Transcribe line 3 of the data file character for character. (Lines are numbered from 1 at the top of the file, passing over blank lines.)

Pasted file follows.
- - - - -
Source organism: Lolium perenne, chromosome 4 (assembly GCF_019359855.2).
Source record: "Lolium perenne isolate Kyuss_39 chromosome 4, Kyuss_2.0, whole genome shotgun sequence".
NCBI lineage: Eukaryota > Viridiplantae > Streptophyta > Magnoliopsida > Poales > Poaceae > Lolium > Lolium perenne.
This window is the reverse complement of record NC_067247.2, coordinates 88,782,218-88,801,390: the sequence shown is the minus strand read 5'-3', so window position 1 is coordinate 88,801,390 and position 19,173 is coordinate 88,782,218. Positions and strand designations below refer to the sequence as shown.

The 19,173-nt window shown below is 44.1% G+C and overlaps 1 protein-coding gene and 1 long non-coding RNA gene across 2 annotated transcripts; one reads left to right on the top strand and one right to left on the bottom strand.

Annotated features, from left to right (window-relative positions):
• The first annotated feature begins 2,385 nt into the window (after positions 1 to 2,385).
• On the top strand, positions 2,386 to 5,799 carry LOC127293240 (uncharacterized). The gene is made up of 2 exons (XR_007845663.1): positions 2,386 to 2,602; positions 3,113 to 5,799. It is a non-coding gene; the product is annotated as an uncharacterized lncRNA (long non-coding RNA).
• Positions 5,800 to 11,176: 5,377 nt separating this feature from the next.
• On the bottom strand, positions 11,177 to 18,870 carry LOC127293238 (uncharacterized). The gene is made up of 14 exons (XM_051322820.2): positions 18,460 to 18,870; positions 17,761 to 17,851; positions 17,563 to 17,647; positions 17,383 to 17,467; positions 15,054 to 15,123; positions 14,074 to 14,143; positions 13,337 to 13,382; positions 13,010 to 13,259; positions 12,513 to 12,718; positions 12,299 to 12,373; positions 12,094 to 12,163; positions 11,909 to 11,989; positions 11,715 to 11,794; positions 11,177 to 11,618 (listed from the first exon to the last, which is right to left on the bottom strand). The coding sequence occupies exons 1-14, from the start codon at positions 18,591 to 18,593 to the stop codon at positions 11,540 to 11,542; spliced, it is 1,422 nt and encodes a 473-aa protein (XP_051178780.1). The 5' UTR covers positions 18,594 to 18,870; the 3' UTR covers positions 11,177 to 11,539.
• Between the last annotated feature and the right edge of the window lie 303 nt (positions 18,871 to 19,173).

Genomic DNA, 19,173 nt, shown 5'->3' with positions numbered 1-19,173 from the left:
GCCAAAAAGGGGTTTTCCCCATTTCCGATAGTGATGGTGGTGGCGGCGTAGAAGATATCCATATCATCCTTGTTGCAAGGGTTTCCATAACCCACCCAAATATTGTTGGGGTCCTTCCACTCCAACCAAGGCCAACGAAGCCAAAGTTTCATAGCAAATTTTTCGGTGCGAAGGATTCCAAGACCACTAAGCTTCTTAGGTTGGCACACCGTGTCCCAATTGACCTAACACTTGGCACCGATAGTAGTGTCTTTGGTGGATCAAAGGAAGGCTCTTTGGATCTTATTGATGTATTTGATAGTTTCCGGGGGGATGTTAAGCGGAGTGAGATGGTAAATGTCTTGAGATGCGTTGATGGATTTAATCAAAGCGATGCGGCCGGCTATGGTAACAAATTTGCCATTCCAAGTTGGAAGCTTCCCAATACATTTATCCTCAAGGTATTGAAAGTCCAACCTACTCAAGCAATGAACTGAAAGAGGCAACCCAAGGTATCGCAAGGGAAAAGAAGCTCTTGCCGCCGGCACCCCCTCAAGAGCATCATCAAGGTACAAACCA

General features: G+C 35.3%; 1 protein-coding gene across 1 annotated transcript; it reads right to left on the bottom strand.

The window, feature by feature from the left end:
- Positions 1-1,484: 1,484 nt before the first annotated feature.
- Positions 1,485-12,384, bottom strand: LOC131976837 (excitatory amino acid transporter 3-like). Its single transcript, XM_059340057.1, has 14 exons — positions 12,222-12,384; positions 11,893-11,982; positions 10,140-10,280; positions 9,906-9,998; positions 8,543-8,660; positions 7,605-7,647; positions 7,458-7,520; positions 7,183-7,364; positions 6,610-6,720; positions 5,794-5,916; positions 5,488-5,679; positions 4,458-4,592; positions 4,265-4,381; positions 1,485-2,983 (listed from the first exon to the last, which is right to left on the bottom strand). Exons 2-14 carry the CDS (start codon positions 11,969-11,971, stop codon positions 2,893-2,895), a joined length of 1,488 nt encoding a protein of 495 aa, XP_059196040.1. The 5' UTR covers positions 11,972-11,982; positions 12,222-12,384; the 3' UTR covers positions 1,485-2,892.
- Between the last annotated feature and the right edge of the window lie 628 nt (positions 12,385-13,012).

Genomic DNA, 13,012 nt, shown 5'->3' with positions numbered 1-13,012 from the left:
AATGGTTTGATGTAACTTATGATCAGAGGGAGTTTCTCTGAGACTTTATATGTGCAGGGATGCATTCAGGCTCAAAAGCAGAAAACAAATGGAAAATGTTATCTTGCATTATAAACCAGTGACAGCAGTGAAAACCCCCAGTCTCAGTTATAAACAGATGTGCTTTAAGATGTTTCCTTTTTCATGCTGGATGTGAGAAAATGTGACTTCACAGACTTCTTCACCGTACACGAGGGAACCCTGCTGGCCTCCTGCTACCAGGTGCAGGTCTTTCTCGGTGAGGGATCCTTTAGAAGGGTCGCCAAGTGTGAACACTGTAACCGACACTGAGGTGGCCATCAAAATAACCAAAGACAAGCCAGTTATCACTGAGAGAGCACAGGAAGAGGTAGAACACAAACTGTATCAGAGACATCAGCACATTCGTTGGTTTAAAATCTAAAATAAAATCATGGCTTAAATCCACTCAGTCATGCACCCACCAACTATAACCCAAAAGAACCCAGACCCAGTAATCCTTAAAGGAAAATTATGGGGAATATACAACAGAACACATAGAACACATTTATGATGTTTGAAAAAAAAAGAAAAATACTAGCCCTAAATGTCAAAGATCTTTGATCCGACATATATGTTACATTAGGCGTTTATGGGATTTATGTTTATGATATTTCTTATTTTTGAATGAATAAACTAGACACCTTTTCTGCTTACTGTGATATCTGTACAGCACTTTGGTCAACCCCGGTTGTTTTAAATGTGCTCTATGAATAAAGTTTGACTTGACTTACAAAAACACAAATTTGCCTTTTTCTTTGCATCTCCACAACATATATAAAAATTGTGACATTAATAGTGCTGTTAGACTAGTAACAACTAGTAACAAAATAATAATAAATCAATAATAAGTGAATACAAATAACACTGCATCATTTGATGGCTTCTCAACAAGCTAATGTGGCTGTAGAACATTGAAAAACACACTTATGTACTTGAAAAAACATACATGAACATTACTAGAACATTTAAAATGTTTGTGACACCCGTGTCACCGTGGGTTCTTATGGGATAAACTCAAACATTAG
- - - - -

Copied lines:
NCBI lineage: Eukaryota > Viridiplantae > Streptophyta > Magnoliopsida > Poales > Poaceae > Lolium > Lolium perenne.